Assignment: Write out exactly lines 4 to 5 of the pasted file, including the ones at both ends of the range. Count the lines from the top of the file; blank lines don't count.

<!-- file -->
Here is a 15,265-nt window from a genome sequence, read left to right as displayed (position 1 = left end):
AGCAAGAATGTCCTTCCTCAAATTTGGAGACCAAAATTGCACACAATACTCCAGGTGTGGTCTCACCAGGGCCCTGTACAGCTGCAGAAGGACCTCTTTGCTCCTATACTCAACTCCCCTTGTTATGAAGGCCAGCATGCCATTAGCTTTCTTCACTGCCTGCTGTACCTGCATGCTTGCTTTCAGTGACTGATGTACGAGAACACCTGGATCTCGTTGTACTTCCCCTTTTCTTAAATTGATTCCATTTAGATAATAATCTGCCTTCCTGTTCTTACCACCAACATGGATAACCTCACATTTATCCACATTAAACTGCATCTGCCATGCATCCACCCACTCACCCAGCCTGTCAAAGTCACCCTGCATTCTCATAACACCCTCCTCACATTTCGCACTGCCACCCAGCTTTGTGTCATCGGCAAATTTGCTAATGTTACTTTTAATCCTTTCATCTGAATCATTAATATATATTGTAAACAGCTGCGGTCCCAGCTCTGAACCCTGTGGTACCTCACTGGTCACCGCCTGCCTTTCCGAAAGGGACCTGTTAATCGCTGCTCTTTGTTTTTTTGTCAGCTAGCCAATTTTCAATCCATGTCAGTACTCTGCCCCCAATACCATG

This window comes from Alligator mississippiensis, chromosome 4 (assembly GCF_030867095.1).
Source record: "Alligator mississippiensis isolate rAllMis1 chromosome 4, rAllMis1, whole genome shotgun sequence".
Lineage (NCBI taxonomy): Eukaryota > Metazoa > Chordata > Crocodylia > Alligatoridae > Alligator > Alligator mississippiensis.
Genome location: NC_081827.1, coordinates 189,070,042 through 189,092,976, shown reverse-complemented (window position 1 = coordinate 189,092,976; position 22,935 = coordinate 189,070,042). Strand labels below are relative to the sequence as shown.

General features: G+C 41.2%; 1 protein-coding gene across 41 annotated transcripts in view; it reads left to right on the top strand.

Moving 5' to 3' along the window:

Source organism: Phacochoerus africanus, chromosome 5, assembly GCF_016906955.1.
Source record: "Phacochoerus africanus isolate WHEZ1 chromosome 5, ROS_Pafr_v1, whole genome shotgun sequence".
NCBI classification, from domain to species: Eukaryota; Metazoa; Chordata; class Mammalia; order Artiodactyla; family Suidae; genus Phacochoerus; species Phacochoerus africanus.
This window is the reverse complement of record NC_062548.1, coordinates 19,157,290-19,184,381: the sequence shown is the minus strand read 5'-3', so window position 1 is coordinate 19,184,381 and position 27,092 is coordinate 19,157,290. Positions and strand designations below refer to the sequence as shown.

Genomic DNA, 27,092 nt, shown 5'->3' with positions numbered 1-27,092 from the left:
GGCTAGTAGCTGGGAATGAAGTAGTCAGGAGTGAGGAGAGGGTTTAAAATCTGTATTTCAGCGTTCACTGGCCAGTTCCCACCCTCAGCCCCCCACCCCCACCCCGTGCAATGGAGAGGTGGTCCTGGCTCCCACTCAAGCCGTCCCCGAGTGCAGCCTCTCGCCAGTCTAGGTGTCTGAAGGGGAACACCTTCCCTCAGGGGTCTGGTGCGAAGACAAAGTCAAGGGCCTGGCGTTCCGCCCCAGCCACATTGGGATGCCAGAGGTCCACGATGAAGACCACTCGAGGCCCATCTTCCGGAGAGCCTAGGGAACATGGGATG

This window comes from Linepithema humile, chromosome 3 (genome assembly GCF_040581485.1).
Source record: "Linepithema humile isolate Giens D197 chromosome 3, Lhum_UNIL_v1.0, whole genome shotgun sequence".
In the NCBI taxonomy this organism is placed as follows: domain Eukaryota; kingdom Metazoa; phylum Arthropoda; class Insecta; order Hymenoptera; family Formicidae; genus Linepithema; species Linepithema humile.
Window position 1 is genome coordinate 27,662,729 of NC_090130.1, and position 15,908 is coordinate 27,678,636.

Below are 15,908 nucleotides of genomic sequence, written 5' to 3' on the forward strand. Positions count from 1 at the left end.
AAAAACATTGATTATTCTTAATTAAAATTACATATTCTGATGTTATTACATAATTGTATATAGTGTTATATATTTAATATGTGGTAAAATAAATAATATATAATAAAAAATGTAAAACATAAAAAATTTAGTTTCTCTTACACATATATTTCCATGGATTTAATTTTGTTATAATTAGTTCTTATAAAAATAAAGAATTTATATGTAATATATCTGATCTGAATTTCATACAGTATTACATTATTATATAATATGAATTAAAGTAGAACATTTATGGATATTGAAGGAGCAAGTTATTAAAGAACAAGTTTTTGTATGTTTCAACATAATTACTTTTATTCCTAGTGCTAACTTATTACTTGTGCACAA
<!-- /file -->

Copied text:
Source record: "Alligator mississippiensis isolate rAllMis1 chromosome 4, rAllMis1, whole genome shotgun sequence".
Lineage (NCBI taxonomy): Eukaryota > Metazoa > Chordata > Crocodylia > Alligatoridae > Alligator > Alligator mississippiensis.